With the decals added Data Breach was as ready as could be here was its beauty shot post-Tech Check.

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Here is a recap of the event and below is the footage of my heat. In my heat I had Boom Zoom, Digestive and Dolos.

The first fight was against Digestive a nasty vert. But I came prepared, sporting a 5mm HDPE “ablative” wedge DB fought with its axe. The fight started and I missed with my box rush, a mix of nerves and the twitchy nature of the drive motors. After a little bit of repositioning from both bots, Digestive managed a nice push on DB that sent it flying but landed right way up. While Digestive was trying to spin up its weapon I attempted an attack with the axe which resulted in DB glancing up the wedge of Digestive and tipping myself over. It was here I had a scare and as it would later turn out first sign of new teething issues for DB. I pushed the stick to retract the axe to self-right but it didn’t move after a little panic stick waggling the axe sprung into life and self-righted DB what followed were a few attempts to attack Digestive which resulted in a few trips into the air. After that Digestive missed an attack in the corner and this gave me the perfect window to attack with my axe. I was able to land a hit into Digestive’s ABS top plate while performing a pin before a brief drag around the arena catching the pit button before releasing. Digestive managed to perform a ram on DB towards the pit. But was a little too quick/ early as we ended up in the corner before the pit opened. Digestive had a little issue reversing out from under DB’s wedge which meant by the time Digestive got free he reversed into an open pit and DB earned a win.

The wedge was destroyed and beyond any further use. The tips of the forks were a little bent but overall DB just needed a wedge change and a battery recharge and was ready for the next fight.

The second fight was with Boom Zoom and while I had intended to swap to the lifter, Rob wanted to fight an axe bot and I happily agreed to keep the axe installed. For this fight, I tried to fiddle with the transmitter settings to make DB a little faster but even going up 10% made DB harder to control. After a good back-and-forth with a good pin on Boom Zoom against the OOTA zone, the fight sadly ended with one of my forks getting stuck under the wall. The fork as I later realised wasn’t as filed down as I thought it was meaning the damage from Digestive was still present and may have aided in the fork getting stuck under the wall.

The third and sadly last fight in the main competition was with Dolos. I returned the transmitter to the settings used in the fight with Digestive. I stuck with the axe setup as it had more reach than the lifter. When the fight began the bot decided to lerch too much to the left and gave Dolos ample time to attack. Dolos managed a single hit on the weapon assembly and got stuck giving me ample chance to attack with the axe.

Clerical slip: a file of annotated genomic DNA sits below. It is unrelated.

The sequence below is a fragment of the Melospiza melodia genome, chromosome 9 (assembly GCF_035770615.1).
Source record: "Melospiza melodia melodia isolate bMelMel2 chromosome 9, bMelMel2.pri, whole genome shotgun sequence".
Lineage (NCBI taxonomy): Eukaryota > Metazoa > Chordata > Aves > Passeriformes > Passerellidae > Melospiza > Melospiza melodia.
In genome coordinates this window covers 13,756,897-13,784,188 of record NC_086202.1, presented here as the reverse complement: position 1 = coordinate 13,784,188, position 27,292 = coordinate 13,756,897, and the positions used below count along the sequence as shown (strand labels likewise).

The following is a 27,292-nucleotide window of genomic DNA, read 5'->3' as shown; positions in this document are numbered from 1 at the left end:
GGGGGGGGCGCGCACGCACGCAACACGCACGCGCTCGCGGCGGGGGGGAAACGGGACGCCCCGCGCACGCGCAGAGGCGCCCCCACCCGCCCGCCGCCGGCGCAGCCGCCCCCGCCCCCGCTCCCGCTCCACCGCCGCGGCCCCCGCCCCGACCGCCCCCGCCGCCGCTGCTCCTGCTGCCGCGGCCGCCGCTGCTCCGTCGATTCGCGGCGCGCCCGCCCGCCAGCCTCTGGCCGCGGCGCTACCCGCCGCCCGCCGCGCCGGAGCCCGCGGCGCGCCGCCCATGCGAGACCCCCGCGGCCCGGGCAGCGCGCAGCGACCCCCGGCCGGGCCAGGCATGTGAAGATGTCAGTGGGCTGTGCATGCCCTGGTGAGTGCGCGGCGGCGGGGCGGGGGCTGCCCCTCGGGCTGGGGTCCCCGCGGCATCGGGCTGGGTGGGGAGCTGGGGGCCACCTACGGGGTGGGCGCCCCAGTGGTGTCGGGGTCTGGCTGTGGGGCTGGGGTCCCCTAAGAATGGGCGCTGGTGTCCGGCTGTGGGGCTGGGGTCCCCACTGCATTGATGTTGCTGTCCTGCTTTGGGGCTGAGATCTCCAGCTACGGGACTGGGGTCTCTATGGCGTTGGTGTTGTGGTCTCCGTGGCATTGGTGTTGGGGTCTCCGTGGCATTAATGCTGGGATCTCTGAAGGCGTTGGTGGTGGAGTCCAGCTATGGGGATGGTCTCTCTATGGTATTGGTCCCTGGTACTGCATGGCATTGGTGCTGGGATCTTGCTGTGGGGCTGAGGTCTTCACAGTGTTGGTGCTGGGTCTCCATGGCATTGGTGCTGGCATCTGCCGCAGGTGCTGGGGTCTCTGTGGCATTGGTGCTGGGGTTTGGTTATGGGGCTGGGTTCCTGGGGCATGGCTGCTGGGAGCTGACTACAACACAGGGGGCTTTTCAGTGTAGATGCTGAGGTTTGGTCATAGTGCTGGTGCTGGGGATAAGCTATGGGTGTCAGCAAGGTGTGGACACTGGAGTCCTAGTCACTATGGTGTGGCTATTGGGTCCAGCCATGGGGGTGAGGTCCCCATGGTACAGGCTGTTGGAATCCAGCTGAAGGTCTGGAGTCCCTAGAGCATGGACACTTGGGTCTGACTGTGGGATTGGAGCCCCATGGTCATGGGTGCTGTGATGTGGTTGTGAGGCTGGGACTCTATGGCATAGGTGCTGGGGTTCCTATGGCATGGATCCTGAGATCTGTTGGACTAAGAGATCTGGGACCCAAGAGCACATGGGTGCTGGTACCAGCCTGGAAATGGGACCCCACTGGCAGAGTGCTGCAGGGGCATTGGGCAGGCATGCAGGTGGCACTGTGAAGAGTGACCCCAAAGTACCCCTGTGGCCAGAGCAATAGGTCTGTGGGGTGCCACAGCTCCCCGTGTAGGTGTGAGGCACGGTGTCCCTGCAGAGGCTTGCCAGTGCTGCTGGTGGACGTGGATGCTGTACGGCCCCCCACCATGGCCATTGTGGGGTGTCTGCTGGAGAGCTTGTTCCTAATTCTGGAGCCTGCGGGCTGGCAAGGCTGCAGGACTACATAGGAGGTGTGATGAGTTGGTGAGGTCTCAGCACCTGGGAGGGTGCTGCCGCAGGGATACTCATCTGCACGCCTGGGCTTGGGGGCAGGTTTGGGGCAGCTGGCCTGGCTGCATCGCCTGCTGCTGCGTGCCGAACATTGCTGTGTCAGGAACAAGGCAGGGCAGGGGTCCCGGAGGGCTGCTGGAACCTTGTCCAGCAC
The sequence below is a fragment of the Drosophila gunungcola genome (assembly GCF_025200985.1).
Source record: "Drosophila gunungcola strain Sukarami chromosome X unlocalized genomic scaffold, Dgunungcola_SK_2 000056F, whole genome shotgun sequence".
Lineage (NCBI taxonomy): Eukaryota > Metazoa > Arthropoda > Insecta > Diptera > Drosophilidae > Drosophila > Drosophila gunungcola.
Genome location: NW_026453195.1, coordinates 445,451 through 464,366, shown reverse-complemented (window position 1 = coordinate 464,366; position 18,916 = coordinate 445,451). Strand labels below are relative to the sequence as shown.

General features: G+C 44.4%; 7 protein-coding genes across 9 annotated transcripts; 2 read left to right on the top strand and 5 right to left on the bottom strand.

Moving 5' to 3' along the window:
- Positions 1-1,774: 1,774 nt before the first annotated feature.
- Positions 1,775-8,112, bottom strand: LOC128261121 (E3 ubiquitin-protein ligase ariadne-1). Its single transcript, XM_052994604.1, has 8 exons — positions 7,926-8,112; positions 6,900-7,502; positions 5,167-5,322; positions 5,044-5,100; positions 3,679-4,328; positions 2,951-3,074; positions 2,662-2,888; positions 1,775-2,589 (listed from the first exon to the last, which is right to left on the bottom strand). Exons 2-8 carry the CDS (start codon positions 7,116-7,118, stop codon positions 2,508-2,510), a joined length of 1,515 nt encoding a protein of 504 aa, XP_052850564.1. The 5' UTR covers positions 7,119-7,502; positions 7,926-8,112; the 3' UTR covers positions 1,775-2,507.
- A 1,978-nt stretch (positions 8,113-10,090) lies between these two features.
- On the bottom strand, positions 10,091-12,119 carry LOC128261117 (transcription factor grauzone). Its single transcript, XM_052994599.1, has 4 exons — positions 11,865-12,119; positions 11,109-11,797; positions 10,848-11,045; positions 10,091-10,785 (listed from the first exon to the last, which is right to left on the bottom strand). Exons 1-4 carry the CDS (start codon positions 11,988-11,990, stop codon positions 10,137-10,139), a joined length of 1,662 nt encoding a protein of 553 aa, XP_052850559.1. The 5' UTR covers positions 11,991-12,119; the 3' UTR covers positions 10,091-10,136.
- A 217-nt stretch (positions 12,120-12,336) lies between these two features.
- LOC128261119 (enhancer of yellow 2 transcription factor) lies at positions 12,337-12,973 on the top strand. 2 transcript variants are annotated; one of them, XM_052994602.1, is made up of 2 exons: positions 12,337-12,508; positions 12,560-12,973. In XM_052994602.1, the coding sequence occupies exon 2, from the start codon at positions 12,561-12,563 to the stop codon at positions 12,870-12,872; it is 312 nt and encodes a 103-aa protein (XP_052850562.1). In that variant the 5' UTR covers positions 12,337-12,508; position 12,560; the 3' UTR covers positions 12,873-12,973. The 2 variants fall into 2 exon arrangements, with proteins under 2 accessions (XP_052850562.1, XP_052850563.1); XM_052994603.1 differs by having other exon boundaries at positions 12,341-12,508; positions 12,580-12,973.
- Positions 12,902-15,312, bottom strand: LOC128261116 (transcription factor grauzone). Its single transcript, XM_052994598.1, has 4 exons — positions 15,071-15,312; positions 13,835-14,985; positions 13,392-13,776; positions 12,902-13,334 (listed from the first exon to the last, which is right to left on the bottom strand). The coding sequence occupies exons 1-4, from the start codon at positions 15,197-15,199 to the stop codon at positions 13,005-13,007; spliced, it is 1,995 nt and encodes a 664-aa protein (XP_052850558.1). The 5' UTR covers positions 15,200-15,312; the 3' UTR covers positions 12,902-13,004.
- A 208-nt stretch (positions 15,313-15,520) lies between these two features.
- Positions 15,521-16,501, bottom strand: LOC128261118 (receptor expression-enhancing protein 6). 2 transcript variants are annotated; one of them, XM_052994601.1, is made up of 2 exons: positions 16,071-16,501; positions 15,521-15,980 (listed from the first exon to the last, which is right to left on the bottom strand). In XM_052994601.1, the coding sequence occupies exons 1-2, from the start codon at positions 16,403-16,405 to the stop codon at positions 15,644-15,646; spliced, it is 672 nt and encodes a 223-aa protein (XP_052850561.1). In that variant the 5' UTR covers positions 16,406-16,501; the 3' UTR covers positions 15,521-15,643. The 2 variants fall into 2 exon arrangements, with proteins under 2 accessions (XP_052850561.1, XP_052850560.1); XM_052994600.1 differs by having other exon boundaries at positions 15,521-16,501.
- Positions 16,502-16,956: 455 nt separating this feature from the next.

Eventually, an unstick was called and the bots were freed. Upon the fight restarting I attempted to go on the aggressive with the axe and while I managed to avoid a second hit by Dolos, the axe was growing weaker as the fight progressed. And despite my 6wd and slightly higher ground clearance DB couldn’t escape Dolos’ forks and would eventually end up down the pit.
After the event, I found that the ware issue for the inside of the small gear returned even the m3 square nut wore down meaning no real axe power.

As for the issue with the axe struggling to fire at times. It was down to the weapon motorcogging because the acceleration was too aggressive for it to handle. Scott from Attitude Adjuster suggested I look at adding some Exponential settings to the Rudder channel to reduce the cogging.

After that DB only managed to enter one whiteboard event but sadly it
didn’t go well. DB took part in the Annihilator at least was meant to. During the qualifier fight, DB suffered drive issues on one side after a side hit by The Chilly Daddy left DB crab-walking for the rest of the fight. DB had the lifter installed but the lifter never got a chance to lift anything. Despite qualifying for the Annihilator DB had to be pulled out as the fault with the left side drive took too long to find and fix. It turned out that the pinion gear in the gearbox had come off the motor shaft and while I did manage to later fix the issue it identified just how unreliable the brushless conversions were and combined with poor design choices meant the drive was too difficult to service as it needed too many parts removed before the motors can come out.

Overall I was happy with Data Breach but there is plenty of Data to process and many areas of improvement.

It was time for Data Breach MK2.

Following Robot Rebellion 2023, work began on Data Breach MK2. For the past 5 months, I’ve been working on CAD and prototyping.
A lot of thought has gone into the redesign. As there were quite a lot of things to resolve, some of them were:

  1. More robust axe mechanism.
  2. Better fork mounting.
  3. Simplified weapon module assembly.